Bigger Than Life (1956)

This is a movie I’ve been meaning to watch for years and just have never made the time or felt like I was in the right frame of mind. Finally coming off a rather crazily nausea-inducing sick of my own this evening, I naturally felt this was the best time….The simple plot of the film concerns a family man in the late 1950s who literally collapses from exhaustion, only to find out through the miracles of modern medicine that he has a rare terminal condition that can only be treated with the new, experimental drug Cortisone (now, of course, warningly used by doctors everywhere). The drama, or rather more properly cinematic melodrama, that ensues has to do with the mental side effects that come along with the experimental part.
It’s amazing to see a film that challenges the audience by subtlety pushing the boundaries of its usual cages. This has to do with the fact that it is directed by Nicholas Ray. I’ve only seen a few pictures by the man, but everything I have seen has been superb, whether its the odd, gender-bending horror-western of Johnny Guitar or, perhaps his most well-known film, the forever iconic Rebel Without a Cause. Like both of these previous pictures, Ray draws out a wealth of subtext from the situations, commenting on everything from the trap of middle-class consumerism to the dangers of literal interpretations of the Bible to modern medicine ultimately (and frighteningly) relying on uncertainty/faith to ‘progress’. Even little details that may be overlooked as minor are surely intentional commentary, like the little boy saying to his mother after seeing an (noticeably African-American) orderly mopping up the hospital waiting room: “Gee, Mom I guess some people work awful late!” (emphasis in the actor’s delivery). Ah, the naivete of youth (whether it’s one child or a whole country).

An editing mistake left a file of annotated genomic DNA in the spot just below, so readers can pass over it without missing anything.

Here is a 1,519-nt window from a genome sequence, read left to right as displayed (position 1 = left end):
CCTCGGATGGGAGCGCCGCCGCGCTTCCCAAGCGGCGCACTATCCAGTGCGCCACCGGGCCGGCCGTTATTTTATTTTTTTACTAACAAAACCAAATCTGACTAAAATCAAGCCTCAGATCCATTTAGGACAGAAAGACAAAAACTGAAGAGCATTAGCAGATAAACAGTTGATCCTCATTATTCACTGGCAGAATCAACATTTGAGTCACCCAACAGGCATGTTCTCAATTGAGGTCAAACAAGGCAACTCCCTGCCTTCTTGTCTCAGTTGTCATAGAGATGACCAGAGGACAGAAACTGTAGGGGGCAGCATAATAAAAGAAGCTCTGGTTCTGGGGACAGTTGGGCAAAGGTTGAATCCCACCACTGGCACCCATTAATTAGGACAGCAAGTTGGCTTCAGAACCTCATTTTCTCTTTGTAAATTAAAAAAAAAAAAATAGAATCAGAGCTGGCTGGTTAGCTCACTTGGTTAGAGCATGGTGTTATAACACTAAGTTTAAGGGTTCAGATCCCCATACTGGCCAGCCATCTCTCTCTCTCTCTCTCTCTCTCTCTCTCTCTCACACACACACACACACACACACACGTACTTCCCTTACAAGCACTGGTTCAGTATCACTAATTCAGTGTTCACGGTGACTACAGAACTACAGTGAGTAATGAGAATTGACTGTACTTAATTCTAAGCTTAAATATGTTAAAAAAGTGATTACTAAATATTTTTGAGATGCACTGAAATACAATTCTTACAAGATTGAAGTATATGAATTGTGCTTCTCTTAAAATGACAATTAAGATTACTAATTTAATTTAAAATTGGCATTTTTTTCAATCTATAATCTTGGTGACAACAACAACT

Perhaps Ray is only retrospectively revered in this academic-type over-analytic way, but I take stock in it. He was clearly, objectively a maverick director who happened to attempt to transmit some of the cultural influence around him as American life was making its great generational shift from its so-called naive idealism to a more troublesome, complicated awareness of the both the world around it and within. All of this is conspicuously absent from the actual story of the film (in fact their are no teenagers, and aside from the aforementioned orderly, no people of color in the entire film). On one level the film uses the characters in this film as a metaphor for the destruction of this type of idealized domesticity; a literal psychosis is induced into the American Family, never to be the same again. So, for all those people who would make a clear dichotomy between Ozzie & Harriet and the more current, nuclear family-based sitcom of your choice (there aren’t many left, are there?), this is a film that serves as an early, clear signifying cultural break between them.